Jeweller has discovered that Australian-based websites are openly selling counterfeit watches and jewellery from well-known brands within the guise of “replicas”.
Investigations by Jeweller established that a local website – SwissReplicaWatches – sells exact copies of well known brands including Tag Heuer, Breitling, Omega and Van Cleef & Arpels jewelry replica.
The website is registered to some company called Brantley Pty Ltd and Australian Securities and Investments Commission records show the organization as having two, Sri Lankan-born, directors; Kristiaan Martenstyn and Peduru Jayalath.
The registered address of Melbourne-based Brantley Pty Ltd is Unit 1508, 18 Waterview Walk, Docklands along with the website lists a phone number as 61 414 015 405 and makes the following claims; “We are Australia’s #1 Replica Watch Retailer, 1 Year FULL Replacement Warranty, 7 Day Risk-Free Money-Back Guarantee.”
Last week Jeweller contacted Martenstyn, who confirmed how the company had been operating for a couple of years but claimed his actions did not breach any Australian or international laws. He went with regards to describing his business as operating within a necessary industry because consumers demand the product.
“I wouldn’t think of it counterfeiting,” Martenstyn said, adding that his products were “high-end replicas” produced in Geneva, Switzerland. Interestingly SwissReplicaWatches.com.au states, “We refuse to dodgy ‘fakes’ from Asia.”
As outlined by intellectual property expert Lisa Egan, a senior associate at lawyer Middletons, assessing whether product is counterfeit is fairly straight-forward.
“If an enterprise is employing brand names with no authority [constitute the brand owner] then it’s apt to be a trademark infringement,” she said, adding that selling exact copies may be a “design infringement”.
Egan confirmed how the term “replica” was incorrect – copies carrying a brand’s logo are classified as “counterfeit” goods.
Martenstyn justified his operation by claiming the internet site “helps” the wrist watch brands.
“People who order from us, they will not get the original, therefore it doesn’t directly change the trademark owners. The truth is, it helps them,” he was quoted saying.
Egan said the sole reason the website could remain online was if not one of the affected brands had taken action.
“It’s up to the people who own the brands to adopt action against it and also have that content removed,” she said.
Martenstyn claimed he had never been contacted by any one of the brands featured on his website.
“We’ve never actually had any issues whatsoever. When we were to have any sort of issues with the trademark holders we are happy to try to meet a resolution,” he said.
The blatant nature of the operations raises questions about why the websites may remain online australia wide, given the potential damage caused on the brands’ reputation and integrity.
Interestingly, Rolex managing director Richard De Leyser said he was mindful of the site.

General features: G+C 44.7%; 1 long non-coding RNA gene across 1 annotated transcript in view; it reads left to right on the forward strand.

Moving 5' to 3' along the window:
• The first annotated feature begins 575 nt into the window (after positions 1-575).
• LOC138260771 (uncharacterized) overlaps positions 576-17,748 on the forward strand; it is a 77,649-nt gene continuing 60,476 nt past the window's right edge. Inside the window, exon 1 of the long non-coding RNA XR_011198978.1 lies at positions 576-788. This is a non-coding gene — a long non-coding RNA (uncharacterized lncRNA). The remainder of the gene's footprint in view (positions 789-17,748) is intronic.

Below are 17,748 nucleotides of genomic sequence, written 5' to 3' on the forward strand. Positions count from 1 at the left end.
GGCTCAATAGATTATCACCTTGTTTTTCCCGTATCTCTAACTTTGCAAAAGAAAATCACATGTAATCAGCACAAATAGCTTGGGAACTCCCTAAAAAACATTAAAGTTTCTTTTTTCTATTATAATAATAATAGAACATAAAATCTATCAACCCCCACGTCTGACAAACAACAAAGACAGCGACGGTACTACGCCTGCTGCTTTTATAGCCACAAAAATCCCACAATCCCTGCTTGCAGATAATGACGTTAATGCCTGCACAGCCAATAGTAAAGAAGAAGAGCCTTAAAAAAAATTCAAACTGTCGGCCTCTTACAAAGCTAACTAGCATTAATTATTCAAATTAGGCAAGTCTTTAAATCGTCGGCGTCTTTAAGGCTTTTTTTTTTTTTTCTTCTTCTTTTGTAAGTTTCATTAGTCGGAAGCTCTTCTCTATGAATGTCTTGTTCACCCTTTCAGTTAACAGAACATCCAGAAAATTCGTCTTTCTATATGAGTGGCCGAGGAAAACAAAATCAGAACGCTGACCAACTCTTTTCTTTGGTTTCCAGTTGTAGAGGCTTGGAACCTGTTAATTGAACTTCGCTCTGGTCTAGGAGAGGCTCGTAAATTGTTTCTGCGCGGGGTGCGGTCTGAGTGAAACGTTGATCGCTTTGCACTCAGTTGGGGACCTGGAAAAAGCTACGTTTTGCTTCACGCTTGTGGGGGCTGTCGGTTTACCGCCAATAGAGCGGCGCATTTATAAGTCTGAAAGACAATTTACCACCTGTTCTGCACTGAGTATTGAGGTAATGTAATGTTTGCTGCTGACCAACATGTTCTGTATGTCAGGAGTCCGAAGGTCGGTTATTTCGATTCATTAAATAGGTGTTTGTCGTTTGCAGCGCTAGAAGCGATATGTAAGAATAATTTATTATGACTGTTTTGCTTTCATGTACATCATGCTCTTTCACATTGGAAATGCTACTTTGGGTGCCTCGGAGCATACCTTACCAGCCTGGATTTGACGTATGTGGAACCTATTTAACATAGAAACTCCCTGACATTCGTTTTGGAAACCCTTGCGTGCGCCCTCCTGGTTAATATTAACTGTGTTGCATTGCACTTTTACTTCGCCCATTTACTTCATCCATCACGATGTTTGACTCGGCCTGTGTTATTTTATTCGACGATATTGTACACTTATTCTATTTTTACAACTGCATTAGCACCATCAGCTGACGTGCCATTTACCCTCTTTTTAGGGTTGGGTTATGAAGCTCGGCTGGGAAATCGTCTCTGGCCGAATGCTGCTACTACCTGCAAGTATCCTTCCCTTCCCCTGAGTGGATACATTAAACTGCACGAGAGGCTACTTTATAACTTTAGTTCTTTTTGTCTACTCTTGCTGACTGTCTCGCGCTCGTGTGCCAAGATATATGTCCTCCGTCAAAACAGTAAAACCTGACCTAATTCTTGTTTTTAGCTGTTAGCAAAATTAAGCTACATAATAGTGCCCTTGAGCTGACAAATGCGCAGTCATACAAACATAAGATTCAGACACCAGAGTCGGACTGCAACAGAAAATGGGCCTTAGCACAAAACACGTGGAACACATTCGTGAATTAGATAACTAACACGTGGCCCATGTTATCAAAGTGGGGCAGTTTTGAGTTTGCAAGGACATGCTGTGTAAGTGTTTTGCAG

He refused to discuss the matter any more, but said: “We take any infringement of our own copyright very seriously.”
Martenstyn said he would continue operating the website for as long as his business was profitable.
prefer to purchase such goods, that’s once we wouldn’t supply them any further.”
Rather than going for a low-key approach, further investigations reveal the company seems to be ramping up its operations, having recently advertised for a couple of customer care representatives.
“We are trying to find two new members to join our dedicated and friendly team that specialises in supplying high-end luxury goods for example jewellery, timepieces and paintings,” the web based advertisement reads.
Egan said there exists a number of steps companies will take to safeguard their intellectual property from online counterfeiters.
“The first port of call is always to send a letter for the operator from the website,” she said, adding that Google may also be contacted to possess a website excluded from search results.
“I think brands need to be really vigilant in monitoring these websites. It’s really regarding the brands having a proactive stance and ensuring they’ve got their brand appropriately protected,” she said.
Martenstyn stressed that he or she had not been contacted by the brand owners about his website and added, inside an interesting twist of logic, that he or she believes that his business activity is legal because no one had contacted him to say it wasn’t.
He added that his legal advice is that he is not in breach from the law.
Moreover, a disclaimer on SwissReplicaWatches.com.au states that the brands “cannot prosecute any person(s) affiliated with this website”, citing code 431.322.12 of your Internet Privacy Act.
Many more online retailers display similar disclaimers, all citing code 431.322.12 of your Internet Privacy Act.
Another Australian website, that offers replica Van Cleef & Arpels Necklace labelled jewellery cites a similar code, stating: “Any person representing or formally utilized by any of the brands offered cannot enter this site. … When you enter this page and never agree to these terms you are in violation of code 431.322.12 of dexipky14 Internet Privacy Act.”
Apart from the simple fact that an extensive disclaimer like that would not be accepted from a court, Jeweller’s research could find no evidence of the existence of the, so-called, Internet Privacy Act. It appears to be a disclaimer used by many counterfeit websites so as to deter court action.
Jeweller emailed Martenstyn asking, “The Terms & Conditions section of your internet site signifies the “Internet Privacy Act”. We can find no such Act, are you able to direct us on it?”
Martenstyn have also been asked whether he agreed the product his business sold was counterfeit considering that it carries the logos of well known brands.